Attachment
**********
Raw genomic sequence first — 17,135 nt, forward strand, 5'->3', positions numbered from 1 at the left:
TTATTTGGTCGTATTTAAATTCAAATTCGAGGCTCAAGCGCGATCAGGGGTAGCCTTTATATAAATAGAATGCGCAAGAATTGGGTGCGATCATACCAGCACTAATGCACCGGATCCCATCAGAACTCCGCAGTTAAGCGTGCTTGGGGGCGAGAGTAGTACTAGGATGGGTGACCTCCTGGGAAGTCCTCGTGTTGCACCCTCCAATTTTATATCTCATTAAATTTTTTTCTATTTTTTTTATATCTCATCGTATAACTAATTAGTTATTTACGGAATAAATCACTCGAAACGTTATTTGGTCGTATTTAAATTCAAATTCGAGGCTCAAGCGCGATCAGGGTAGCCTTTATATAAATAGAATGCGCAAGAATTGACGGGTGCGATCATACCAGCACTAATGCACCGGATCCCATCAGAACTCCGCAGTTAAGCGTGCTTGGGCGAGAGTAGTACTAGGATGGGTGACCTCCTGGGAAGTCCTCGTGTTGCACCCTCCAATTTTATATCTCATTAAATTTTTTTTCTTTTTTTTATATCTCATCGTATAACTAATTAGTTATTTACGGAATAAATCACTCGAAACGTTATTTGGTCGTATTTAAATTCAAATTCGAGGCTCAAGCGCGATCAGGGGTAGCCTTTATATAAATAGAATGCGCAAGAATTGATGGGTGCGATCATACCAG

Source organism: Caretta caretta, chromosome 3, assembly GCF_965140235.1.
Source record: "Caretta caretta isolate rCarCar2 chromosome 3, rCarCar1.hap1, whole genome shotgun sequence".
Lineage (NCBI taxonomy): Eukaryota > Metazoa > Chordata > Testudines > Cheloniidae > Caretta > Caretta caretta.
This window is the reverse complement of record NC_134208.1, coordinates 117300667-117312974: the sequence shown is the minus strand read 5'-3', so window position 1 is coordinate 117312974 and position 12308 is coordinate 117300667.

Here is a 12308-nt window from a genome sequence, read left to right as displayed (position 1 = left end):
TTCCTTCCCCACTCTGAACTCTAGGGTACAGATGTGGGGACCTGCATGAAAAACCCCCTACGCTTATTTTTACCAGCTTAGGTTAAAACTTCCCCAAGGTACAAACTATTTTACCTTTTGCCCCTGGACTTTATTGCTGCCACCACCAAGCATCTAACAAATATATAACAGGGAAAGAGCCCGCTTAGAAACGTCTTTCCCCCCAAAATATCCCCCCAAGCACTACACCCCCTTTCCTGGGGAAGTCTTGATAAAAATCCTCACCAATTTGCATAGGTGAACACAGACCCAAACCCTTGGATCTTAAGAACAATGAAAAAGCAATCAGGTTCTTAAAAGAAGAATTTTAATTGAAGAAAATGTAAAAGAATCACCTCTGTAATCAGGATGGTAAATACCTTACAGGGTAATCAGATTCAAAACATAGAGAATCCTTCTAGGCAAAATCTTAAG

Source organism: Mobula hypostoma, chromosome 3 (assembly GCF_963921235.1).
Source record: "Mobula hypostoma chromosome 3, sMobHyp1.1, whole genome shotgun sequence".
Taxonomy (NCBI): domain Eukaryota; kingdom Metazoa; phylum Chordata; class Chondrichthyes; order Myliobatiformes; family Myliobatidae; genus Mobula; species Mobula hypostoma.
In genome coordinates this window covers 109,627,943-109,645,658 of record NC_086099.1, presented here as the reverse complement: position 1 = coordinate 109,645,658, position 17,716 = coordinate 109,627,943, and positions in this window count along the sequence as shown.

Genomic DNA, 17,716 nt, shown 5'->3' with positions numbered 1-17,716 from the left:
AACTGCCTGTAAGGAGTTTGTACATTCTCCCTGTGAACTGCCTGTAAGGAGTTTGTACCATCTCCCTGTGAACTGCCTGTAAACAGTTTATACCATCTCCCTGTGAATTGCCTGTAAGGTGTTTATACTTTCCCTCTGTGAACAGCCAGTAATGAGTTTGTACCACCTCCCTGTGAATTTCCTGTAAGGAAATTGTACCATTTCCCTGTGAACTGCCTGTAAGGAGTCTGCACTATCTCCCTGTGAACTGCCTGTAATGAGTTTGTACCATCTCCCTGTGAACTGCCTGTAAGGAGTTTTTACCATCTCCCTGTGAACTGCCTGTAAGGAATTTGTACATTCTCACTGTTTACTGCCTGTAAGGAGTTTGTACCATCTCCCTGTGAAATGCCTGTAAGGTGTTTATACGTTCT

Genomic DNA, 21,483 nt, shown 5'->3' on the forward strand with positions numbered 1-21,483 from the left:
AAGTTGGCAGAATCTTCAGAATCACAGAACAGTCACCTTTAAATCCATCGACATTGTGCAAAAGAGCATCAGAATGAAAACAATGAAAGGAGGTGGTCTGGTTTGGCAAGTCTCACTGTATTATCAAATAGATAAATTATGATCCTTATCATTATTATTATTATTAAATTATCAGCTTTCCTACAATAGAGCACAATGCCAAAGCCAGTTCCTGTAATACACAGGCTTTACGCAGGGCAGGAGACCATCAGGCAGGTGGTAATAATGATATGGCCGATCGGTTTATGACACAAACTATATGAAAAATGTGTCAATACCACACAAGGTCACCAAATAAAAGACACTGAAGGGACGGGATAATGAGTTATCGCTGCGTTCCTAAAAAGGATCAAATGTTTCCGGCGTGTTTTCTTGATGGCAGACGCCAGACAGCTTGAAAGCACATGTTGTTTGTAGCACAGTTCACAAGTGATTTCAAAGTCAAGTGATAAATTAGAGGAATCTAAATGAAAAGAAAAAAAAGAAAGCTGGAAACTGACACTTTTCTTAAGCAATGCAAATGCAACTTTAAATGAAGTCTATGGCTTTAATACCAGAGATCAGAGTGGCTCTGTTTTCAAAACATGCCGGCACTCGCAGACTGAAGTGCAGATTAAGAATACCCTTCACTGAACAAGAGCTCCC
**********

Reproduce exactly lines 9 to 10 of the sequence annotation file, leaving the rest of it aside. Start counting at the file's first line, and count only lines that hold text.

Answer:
Source organism: Mobula hypostoma, chromosome 3 (assembly GCF_963921235.1).
Source record: "Mobula hypostoma chromosome 3, sMobHyp1.1, whole genome shotgun sequence".